Friday, June 1, 2012

What's that agile thing?

Every agile discussion is dominated by two questions:
  1. What is agile;
  2. Why agile?
The first question is answered this way:
Agile is a name given to a number of different methodologies that are all responses to the answer to the second question. Though agile methodologies differ in many respects, they are composed of both management practices and technical practices.

These practices are not too much different than those we know from the PMBOK. However, they are arranged in unique ways, given different priorities and names and relationships, and so the project management narrative is quite different even though the constituents may be familiar.

In effect "old dots connected in new ways" = new narrative, but the new narrative is why agile is effective.
The second question is the more important:
Agilists say that the predictability offered by traditional methods is a myth, that predictability is not really possible. Predictability of cost, schedule, and scope is problematic because of these two reasons:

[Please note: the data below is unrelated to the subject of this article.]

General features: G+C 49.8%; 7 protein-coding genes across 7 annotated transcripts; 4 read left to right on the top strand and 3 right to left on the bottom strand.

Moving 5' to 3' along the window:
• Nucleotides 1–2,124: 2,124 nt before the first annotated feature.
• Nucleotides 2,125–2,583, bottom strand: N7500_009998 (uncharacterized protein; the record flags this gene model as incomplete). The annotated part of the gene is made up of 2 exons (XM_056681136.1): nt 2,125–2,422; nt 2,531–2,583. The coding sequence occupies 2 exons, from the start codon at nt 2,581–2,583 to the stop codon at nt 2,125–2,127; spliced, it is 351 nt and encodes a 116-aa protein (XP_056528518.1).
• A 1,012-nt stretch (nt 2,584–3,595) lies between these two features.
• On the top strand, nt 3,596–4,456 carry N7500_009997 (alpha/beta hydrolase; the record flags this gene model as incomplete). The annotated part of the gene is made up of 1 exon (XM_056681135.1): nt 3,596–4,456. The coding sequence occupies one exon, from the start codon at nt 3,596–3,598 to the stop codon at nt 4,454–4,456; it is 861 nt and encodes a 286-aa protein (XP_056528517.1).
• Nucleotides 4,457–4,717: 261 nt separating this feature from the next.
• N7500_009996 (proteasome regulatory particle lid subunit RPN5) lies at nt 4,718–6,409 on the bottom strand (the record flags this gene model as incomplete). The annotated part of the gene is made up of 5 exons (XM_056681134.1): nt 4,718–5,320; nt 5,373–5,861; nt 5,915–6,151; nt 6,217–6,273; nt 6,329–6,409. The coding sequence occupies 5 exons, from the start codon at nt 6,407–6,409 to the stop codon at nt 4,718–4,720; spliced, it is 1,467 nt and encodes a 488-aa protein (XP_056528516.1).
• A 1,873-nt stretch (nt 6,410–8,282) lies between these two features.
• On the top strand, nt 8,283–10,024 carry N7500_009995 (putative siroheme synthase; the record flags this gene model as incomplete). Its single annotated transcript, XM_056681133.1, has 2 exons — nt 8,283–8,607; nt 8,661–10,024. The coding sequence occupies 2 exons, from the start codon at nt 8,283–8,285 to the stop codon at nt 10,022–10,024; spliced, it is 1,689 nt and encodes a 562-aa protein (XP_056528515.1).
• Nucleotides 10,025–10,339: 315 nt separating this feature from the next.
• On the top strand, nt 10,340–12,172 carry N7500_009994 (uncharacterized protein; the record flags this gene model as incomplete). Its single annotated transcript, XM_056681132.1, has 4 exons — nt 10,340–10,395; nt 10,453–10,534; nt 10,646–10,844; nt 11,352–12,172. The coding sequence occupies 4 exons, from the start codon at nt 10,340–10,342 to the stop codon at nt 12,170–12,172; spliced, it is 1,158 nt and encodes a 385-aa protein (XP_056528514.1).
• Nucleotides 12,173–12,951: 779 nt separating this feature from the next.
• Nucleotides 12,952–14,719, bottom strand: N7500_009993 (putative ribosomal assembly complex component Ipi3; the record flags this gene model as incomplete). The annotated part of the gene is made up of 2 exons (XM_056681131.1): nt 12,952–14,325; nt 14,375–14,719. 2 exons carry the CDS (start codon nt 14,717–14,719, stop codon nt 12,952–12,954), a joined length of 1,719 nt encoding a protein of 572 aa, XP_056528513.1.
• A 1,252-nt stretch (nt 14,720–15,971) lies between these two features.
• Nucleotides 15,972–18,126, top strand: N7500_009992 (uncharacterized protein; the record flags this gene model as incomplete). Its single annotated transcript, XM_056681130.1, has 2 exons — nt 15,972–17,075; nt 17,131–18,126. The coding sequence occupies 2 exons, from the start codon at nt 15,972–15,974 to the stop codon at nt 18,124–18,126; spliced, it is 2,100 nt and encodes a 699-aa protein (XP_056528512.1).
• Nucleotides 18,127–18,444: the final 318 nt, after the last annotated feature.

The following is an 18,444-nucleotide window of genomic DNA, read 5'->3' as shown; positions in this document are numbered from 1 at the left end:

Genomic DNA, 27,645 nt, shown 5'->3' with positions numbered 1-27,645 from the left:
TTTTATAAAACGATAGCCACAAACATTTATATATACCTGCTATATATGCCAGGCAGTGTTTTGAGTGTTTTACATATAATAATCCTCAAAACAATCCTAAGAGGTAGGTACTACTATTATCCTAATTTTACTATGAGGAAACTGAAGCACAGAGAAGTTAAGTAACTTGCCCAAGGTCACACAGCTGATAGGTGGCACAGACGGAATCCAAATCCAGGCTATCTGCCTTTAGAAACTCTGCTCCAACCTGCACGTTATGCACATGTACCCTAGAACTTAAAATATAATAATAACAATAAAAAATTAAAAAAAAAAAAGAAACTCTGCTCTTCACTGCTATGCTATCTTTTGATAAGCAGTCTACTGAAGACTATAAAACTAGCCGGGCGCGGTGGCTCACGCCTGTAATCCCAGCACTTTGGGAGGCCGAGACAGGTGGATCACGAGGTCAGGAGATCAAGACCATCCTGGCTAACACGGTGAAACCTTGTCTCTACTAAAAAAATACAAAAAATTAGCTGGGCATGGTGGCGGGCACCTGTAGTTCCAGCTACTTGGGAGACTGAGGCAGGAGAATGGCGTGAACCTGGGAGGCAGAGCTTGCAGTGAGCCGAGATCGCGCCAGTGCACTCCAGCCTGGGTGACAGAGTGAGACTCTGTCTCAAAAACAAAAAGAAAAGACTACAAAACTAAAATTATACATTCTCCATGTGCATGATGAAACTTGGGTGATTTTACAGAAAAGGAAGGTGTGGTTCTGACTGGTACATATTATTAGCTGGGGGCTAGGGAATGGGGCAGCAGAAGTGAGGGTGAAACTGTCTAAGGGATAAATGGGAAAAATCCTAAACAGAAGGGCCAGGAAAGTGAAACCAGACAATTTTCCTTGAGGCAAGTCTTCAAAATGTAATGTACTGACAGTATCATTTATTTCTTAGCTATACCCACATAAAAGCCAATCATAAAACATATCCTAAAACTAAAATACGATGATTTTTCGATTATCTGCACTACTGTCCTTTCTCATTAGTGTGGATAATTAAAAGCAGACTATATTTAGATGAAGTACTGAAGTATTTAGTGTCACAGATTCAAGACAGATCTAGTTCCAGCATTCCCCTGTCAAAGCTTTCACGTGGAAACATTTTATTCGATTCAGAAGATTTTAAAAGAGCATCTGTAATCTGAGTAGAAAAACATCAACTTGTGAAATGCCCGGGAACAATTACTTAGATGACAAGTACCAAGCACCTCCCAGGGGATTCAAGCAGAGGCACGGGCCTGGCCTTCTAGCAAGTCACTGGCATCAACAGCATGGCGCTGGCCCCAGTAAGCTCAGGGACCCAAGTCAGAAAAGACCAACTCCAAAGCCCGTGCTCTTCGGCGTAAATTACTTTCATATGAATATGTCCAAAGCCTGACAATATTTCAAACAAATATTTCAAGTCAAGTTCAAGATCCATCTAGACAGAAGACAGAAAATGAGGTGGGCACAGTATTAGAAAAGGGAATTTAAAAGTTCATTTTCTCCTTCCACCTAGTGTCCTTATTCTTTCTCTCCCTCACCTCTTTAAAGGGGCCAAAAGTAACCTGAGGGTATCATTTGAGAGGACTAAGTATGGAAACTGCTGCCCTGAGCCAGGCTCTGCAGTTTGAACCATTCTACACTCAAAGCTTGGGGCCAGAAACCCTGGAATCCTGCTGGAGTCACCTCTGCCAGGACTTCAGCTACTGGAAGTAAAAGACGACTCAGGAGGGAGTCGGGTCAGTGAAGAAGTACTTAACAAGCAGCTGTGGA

1. Requirements paradox: we want requirements to be stable; but (user) requirements are never stable. But, other non-user requirements taken from standards, infrastructure specs, and the like can be, and usually are, stable. So, requirements are like a layered structure: the bottom layers are usually stable; it's the user layer that's not.
  2. Systems (of requirements) have chaotic and emergent properties, actions, reactions, and functions/performance. These emergent actions and reactions are simply not predictable; they can only be experienced. Once revealed they can be dealt with.
Agile deals with these two problems these ways:
  • A bargain is struck with the project sponsor (call this a business case): in trade for the flexibility to handle user requirements as evolutionary and emergent, agilists pledge that they will deliver the best possible value (not a specific scope) within the time and budget given by the sponsor.
  • Requirements (in the form of stories) are discussed conversationally with developers. When understanding is reached, the conversations are then frozen in time boxes and developed to the point of DONE; then the backlog is unfrozen, a new batch are selected, and 'do again, until ...' ("Done" may be an alpha release, a beta release, a prototype for a focus group, or a production release)
  • Estimation depends on benchmarks of past performance on similar stories.
  • Time box performance by teams depends on the teams sticking together and practicing together so that their performance over the duration of a timebox is predictable.
  • Users exercise the system to tease out the unpredictable; these then become 'debt' in the backlog, to be prioritized with other requirements
  • Verification is done incrementally; validation is only done at the project epic narrative level

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